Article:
The Washington Times - July 11, 2008, 01:16AM

By P. Jeffrey Black


We have all heard about snakes on planes.  And more recently the infestation of mice and rats on planes. But have you heard about the eight-legged carnivorous blood-sucking arachnids on planes?

Compliments of United Airlines, an entire plane load of passengers were treated to such critters.  As reported by the Associated Press this week, flight 1178 to Denver was delayed after a passenger approached a flight attendant and reported that she found a tick — in economy class.

Personally, if I had found a tick in economy class, I would have kept it to myself for fear of being charged an additional tick-et fee.

(Oh come on, you saw that one coming a mile away!)

But what I found most humorous, was that United Airlines decided that before the plane could be cleared to fly again, it had to be cleaned of all ticks.  This of course brought an image to mind of cleaners boarding the aircraft with magnifying glasses in one hand and tweezers in the other.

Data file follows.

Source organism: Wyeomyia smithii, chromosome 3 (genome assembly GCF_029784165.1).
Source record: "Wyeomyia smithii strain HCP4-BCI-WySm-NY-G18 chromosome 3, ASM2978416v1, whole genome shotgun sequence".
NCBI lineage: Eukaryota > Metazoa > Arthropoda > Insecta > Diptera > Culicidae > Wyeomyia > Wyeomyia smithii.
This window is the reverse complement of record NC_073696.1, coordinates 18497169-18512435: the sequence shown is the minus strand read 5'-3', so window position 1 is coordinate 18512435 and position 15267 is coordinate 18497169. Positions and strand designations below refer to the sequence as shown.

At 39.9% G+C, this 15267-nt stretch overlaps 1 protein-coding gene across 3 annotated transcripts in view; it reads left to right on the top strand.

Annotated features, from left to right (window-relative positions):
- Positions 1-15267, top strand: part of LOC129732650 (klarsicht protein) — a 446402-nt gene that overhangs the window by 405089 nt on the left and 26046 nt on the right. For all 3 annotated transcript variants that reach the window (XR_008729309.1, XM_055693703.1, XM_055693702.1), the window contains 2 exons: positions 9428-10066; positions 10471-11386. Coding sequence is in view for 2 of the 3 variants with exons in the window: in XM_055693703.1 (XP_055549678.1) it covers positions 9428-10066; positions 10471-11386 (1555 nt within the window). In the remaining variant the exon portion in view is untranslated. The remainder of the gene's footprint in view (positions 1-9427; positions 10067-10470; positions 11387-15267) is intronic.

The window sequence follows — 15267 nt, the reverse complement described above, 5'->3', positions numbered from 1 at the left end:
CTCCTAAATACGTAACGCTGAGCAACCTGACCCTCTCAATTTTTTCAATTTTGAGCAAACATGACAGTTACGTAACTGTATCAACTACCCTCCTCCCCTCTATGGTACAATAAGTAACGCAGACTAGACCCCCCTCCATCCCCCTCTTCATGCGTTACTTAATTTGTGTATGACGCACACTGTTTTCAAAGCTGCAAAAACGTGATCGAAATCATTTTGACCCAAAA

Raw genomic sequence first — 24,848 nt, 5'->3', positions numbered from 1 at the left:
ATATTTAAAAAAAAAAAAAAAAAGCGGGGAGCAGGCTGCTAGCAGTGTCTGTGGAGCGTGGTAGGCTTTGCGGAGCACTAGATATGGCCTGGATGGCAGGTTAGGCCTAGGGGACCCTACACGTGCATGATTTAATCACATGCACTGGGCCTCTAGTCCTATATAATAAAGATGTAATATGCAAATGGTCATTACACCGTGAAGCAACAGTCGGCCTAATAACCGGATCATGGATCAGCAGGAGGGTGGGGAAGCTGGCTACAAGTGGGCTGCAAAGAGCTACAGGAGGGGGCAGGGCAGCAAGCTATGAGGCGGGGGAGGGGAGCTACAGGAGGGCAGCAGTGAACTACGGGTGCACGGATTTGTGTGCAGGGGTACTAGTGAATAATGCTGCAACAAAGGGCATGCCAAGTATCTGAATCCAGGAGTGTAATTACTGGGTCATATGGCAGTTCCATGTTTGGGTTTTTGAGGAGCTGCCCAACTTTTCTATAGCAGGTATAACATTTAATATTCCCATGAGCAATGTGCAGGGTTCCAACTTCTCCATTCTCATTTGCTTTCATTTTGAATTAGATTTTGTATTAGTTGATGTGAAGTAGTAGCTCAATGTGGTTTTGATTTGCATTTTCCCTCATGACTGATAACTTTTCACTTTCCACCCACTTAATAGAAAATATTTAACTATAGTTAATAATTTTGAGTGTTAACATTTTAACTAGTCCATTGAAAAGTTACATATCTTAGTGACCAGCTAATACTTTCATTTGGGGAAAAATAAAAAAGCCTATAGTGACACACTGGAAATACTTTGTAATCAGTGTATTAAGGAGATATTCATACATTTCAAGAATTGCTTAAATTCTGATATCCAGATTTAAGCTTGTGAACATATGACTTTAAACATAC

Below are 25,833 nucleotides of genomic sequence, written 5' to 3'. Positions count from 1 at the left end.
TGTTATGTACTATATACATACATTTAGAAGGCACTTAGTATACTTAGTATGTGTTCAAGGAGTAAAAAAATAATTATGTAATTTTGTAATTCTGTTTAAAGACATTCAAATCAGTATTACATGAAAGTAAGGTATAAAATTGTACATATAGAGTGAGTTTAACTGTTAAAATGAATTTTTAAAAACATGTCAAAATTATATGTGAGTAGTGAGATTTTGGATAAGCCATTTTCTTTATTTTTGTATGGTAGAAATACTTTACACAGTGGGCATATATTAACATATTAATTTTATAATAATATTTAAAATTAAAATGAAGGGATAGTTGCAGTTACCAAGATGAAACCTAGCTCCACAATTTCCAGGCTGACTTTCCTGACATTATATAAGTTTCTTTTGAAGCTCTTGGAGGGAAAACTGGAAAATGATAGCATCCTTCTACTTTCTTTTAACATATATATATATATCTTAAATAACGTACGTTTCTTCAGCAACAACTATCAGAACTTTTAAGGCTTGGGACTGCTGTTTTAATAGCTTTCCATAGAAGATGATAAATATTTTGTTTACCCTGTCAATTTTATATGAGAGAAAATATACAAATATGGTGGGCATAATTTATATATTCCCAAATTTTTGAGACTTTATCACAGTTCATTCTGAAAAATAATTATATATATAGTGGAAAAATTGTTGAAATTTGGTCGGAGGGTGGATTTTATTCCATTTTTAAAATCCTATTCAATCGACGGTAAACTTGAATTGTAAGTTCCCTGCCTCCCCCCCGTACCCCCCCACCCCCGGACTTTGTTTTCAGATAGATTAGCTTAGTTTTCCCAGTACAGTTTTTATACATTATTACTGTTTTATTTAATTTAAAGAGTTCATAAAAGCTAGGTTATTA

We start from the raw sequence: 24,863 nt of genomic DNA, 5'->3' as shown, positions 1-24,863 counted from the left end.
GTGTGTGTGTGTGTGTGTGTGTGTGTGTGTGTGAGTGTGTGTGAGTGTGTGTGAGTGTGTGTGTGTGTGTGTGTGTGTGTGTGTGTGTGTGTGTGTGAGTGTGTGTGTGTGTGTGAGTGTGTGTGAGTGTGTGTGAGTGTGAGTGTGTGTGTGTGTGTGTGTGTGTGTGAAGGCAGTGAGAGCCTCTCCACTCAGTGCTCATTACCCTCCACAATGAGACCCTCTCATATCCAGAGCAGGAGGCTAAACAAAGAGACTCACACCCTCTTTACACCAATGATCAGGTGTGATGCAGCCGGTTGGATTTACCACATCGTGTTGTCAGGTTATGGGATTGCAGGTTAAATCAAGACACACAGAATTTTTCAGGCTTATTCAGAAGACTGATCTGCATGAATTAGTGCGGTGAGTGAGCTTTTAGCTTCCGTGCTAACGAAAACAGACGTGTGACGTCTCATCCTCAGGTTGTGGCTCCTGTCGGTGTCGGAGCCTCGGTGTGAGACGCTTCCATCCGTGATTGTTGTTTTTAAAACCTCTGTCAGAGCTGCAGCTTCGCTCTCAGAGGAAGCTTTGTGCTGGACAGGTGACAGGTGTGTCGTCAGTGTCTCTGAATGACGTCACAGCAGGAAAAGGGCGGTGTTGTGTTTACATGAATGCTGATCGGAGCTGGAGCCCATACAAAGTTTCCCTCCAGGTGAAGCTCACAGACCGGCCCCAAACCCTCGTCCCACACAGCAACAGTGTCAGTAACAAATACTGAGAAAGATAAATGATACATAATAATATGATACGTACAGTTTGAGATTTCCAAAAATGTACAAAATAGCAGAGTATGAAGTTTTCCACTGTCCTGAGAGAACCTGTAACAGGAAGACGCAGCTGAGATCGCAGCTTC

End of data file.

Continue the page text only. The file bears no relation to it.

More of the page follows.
So just how do you de-tick an airplane? 

According to my extensive in-depth research, you would use a gas-propelled aerosol insecticide-laden canister –– a bug bomb –– which just the mention of this would likely cause a few aneurisms within TSA management, and result in a few terminals being locked down and evacuated.  So that’s not an option.

The other option is to just come up with a random number of ticks that would need to be found, which would forcibly ground the aircraft and put it out of service, like say –– four ticks or more. 

The United Airlines spokesperson stated that only three ticks were subsequently found on the aircraft. 

Ladies and gentleman, we are cleared for takeoff!

Several other reports have now mentioned “deer ticks” as the possible eight-legged culprits that were found on this airplane. Well, being a city boy who now lives in the high desert, I wouldn’t know what a deer tick looked like –– if one were to bite me on the butt. 

So I called my trust-worthy and omniscient colleague Mr. Denning, who lives in the mid-west, and I asked him about these so-called deer ticks.  At one point in our conversation, I made the mistake of asking him why they are in fact called “deer” ticks.  Without hesitation, he replied, “Because their antennae resemble tiny little antlers.”

“Really?” I said.

He’s lucky I’m not easily ticked off.